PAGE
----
Over the past year, most archaeologists who hear about my fieldwork project in the man camps of the Bakken Oil Patch assume that I’m doing ethnoarchaeological research. I am partially to blame for this because I have tended to compare my work to my research into settlement in Cyprus and Greece. In fact, at one point our resident contract archaeologist suggested that what we were doing wasn’t archaeology at all.
That being said, I often struggled to articulate what an archaeology of the contemporary past was. In fact, the idea of the contemporary past was so strange and paradoxical to most people that it seemed intended to baffle.
This past weekend, I finally got around to reading Rodney Harrison’s “Surface Assemblages. Toward and Archaeology in and of the Present” (Archaeological Dialogues 18 (2011), 141-161 with discussion). He argues that an archaeology of the present promotes a shift from an archaeology dominated by the metaphor of uncovering and excavating to an archaeology shaped by the metaphor of the surface assemblage. The surface assemblage locates the archaeologist and objects on the same plane and recognizes the archaeological activity – particularly the reassembling scattered fragments into a whole – as something that occurs in the present. Thus archaeology of the contemporary world is not a departure from standard archaeological practice, but the natural extension of our interest in things. Collaborating with Bret Weber and Aaron Barth who are collecting interviews in the same places where Richard Rothaus, Kostis Kourelis, and I are documenting material culture makes our effort to place people and things in the same physical and intellectual space more explicit. Just as architecture requires a different kind of documentation from ceramics or portable goods, people require a different form of documentation from their houses and other objects; people in this assessment are simply another kind of thing.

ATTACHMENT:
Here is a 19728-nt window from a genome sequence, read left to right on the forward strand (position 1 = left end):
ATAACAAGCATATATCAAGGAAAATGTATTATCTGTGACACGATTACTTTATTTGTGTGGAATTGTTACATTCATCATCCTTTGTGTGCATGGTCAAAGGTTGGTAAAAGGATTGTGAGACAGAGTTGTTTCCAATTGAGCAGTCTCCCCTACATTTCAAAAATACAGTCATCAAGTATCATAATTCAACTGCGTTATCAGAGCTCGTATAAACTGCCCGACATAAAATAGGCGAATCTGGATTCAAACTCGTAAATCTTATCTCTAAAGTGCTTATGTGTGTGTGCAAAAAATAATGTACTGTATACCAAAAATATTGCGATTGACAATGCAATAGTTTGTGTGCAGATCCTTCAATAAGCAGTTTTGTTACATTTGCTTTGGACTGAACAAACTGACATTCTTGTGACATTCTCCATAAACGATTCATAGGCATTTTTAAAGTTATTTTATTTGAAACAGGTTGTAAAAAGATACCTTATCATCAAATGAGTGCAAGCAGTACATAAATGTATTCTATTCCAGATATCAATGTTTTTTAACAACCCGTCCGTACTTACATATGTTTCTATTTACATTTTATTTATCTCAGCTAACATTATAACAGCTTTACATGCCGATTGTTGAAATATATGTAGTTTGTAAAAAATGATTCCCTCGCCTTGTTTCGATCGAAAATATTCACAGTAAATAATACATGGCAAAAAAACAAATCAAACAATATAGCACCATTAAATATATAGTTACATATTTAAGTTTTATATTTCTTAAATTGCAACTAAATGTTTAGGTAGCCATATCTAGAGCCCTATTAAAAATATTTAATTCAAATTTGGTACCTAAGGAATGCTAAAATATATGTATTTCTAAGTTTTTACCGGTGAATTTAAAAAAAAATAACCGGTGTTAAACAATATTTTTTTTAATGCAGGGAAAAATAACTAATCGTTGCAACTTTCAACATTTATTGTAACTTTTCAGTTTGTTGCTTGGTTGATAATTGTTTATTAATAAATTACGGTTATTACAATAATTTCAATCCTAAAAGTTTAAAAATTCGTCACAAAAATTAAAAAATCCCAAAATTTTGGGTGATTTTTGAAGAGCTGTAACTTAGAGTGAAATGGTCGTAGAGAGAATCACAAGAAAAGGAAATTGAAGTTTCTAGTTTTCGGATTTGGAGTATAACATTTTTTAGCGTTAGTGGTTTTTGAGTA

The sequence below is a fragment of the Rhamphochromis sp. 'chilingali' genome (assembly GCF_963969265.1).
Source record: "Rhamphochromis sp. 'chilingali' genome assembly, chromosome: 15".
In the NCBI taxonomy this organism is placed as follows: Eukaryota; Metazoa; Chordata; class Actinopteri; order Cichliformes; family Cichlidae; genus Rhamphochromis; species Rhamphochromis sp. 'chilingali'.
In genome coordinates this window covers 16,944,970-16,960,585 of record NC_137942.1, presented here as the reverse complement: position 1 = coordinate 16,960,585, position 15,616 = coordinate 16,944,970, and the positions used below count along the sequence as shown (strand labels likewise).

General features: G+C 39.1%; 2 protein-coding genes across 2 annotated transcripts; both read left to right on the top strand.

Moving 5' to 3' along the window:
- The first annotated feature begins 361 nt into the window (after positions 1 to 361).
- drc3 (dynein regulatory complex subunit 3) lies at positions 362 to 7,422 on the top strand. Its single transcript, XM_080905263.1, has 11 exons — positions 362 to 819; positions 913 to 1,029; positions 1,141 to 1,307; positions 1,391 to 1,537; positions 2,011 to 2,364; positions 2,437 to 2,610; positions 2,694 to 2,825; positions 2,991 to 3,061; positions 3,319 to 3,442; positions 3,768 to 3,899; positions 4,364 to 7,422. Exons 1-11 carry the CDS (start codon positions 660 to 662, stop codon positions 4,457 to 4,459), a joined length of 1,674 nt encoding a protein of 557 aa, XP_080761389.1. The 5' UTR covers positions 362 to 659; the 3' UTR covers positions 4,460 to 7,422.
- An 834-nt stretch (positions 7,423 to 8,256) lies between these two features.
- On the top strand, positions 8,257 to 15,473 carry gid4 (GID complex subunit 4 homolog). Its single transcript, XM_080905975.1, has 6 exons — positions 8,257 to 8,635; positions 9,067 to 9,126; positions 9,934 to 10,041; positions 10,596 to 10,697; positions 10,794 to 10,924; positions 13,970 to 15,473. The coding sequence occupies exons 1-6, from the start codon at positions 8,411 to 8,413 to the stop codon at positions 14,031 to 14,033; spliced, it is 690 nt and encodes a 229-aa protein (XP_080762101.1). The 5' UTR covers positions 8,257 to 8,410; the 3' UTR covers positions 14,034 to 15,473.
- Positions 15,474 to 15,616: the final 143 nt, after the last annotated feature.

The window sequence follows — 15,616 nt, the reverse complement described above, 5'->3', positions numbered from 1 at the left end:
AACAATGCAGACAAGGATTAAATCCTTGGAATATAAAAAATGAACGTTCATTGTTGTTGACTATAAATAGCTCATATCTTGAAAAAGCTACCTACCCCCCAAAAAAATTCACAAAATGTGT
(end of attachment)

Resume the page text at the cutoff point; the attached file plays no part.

Several of the respondents to Harrison’s article did point out that this kind of approach is only valuable if it produces new knowledge in the context of a particular project. As our work continues to develop we are finding more and more productive analysis within our seemingly descriptive moments. For example, at the larger institutional man camps (Type 1 camps) we generally talk to staff and management; at the Type 2 and 3 camps, we talk to residents. This is as much a “bias” in our data collection as a reflection of the structure of the camps themselves. The researcher and material and human objects of research exist in the same place and co-create the description. In this sense, the camps, the residents, the staff, and the researchers are all part of a single assemblage produced through natural and cultural processes.